National Geographic : 1925 Aug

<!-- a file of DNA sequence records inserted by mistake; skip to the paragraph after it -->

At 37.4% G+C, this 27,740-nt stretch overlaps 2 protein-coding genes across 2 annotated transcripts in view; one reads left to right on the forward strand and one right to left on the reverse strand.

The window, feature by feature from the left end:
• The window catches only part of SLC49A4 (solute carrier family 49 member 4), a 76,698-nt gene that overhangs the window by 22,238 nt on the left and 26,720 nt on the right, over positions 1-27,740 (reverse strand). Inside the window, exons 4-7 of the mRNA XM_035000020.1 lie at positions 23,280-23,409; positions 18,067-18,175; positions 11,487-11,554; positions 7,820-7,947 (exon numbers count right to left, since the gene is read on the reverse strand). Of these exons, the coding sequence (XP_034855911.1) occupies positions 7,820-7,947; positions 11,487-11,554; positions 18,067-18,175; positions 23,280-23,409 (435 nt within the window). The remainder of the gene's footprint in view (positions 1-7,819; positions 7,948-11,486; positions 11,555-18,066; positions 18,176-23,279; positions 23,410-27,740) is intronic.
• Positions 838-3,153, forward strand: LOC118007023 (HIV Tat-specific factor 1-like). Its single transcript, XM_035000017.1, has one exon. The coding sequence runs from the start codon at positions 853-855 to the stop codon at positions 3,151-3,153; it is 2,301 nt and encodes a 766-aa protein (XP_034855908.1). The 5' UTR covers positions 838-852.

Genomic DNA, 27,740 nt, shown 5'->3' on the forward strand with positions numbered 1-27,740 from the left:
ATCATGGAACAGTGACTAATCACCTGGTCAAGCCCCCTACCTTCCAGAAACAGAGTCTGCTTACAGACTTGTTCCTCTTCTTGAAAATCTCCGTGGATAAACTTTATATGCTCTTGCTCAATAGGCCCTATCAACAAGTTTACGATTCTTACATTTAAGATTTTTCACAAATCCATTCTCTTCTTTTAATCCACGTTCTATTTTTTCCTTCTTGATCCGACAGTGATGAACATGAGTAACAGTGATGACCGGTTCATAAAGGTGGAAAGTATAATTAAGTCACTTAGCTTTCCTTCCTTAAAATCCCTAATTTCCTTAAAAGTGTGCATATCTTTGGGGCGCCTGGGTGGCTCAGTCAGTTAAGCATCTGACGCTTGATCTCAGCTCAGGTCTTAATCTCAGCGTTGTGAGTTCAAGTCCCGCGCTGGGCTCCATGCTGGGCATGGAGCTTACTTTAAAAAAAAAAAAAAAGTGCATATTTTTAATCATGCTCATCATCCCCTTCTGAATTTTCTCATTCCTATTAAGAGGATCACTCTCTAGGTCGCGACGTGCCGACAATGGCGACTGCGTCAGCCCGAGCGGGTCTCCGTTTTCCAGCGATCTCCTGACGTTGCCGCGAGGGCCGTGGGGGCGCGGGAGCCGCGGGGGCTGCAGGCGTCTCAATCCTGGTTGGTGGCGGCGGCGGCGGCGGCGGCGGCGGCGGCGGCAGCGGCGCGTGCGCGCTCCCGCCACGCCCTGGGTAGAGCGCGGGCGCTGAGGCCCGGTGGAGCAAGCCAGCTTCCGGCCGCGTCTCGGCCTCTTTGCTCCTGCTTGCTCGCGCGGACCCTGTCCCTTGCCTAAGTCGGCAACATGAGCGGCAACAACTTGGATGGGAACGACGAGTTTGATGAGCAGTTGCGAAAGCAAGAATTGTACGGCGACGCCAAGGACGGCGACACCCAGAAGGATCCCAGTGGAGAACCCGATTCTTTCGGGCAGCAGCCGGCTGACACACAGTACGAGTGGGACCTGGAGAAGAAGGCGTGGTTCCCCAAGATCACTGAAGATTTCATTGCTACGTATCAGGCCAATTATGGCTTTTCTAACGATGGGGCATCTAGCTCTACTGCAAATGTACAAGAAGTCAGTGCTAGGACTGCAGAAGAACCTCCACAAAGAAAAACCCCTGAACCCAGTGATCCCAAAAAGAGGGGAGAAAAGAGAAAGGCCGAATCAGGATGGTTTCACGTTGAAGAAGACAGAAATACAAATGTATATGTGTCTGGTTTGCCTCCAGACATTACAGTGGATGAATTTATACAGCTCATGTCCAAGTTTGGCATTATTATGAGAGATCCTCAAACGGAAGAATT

FROM ENGLAND TO INDIA BY AUTOMOBILE 207 I - Crr 1 m r. g, ~atst Photograph from Ewing Galloway A STREET SCENE IN BELGRADE, CAPITAL OF YUGOSLAVIA Belgrade nowadays is a lively city of 11o,ooo inhabitants. For hundreds of years it was a buffer fortification between the East and the West, the scene of many battles between Turks and Christians, first in the hands of one, then in the hands of the other. In 1866 it was finally handed over to the Serbians. It has experienced a wonderful rejuvenation since the World War, 4,000 new buildings having sprung up in the last five years. Wide, clean streets, beautiful buildings, electric lights, electric trams, a national library and a royal palace commend it to the Western traveler. decently; some started businesses and are making a comfortable living by hard work. The majority, however, seem to have lost all hope and to have sunk to the lowest depths. As I stood at the door of that world renowned hotel, the Pera Palace, a drunken man in rags passed, unwashed, with long, unkempt hair and beard, and with shoes tied to his feet with pieces of string. He was once a famous general in the Tsarist Army. His case is not unique. With the women it is worse. Many of title have put their shoulders to the wheel and taken jobs-when they could find them-as servants and waitresses: the greater number, however, have been less fortunate.